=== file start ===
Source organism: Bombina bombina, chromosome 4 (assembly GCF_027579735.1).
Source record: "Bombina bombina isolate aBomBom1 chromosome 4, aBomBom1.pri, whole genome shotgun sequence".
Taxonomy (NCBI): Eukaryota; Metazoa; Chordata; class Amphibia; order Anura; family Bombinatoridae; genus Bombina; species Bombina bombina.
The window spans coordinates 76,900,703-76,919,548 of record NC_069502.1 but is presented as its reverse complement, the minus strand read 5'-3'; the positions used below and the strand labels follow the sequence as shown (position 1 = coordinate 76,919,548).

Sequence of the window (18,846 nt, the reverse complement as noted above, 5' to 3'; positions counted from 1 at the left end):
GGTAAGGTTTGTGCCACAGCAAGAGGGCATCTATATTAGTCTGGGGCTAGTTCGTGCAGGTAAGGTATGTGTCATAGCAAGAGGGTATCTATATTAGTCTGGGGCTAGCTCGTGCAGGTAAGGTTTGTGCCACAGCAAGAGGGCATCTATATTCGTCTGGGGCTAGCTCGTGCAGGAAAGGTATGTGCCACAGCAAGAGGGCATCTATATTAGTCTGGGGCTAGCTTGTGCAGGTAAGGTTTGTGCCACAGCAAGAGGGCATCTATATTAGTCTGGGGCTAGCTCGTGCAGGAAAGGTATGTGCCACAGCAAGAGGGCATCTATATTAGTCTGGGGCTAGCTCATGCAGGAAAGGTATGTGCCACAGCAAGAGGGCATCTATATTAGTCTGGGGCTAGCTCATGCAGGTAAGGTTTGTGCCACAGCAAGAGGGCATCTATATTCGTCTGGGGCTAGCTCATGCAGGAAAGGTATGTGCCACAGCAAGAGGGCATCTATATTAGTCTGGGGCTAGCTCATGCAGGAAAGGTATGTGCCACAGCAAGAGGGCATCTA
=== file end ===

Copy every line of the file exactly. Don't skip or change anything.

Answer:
Source organism: Bombina bombina, chromosome 4 (assembly GCF_027579735.1).
Source record: "Bombina bombina isolate aBomBom1 chromosome 4, aBomBom1.pri, whole genome shotgun sequence".
Taxonomy (NCBI): Eukaryota; Metazoa; Chordata; class Amphibia; order Anura; family Bombinatoridae; genus Bombina; species Bombina bombina.
The window spans coordinates 76,900,703-76,919,548 of record NC_069502.1 but is presented as its reverse complement, the minus strand read 5'-3'; the positions used below and the strand labels follow the sequence as shown (position 1 = coordinate 76,919,548).

Sequence of the window (18,846 nt, the reverse complement as noted above, 5' to 3'; positions counted from 1 at the left end):
GGTAAGGTTTGTGCCACAGCAAGAGGGCATCTATATTAGTCTGGGGCTAGTTCGTGCAGGTAAGGTATGTGTCATAGCAAGAGGGTATCTATATTAGTCTGGGGCTAGCTCGTGCAGGTAAGGTTTGTGCCACAGCAAGAGGGCATCTATATTCGTCTGGGGCTAGCTCGTGCAGGAAAGGTATGTGCCACAGCAAGAGGGCATCTATATTAGTCTGGGGCTAGCTTGTGCAGGTAAGGTTTGTGCCACAGCAAGAGGGCATCTATATTAGTCTGGGGCTAGCTCGTGCAGGAAAGGTATGTGCCACAGCAAGAGGGCATCTATATTAGTCTGGGGCTAGCTCATGCAGGAAAGGTATGTGCCACAGCAAGAGGGCATCTATATTAGTCTGGGGCTAGCTCATGCAGGTAAGGTTTGTGCCACAGCAAGAGGGCATCTATATTCGTCTGGGGCTAGCTCATGCAGGAAAGGTATGTGCCACAGCAAGAGGGCATCTATATTAGTCTGGGGCTAGCTCATGCAGGAAAGGTATGTGCCACAGCAAGAGGGCATCTA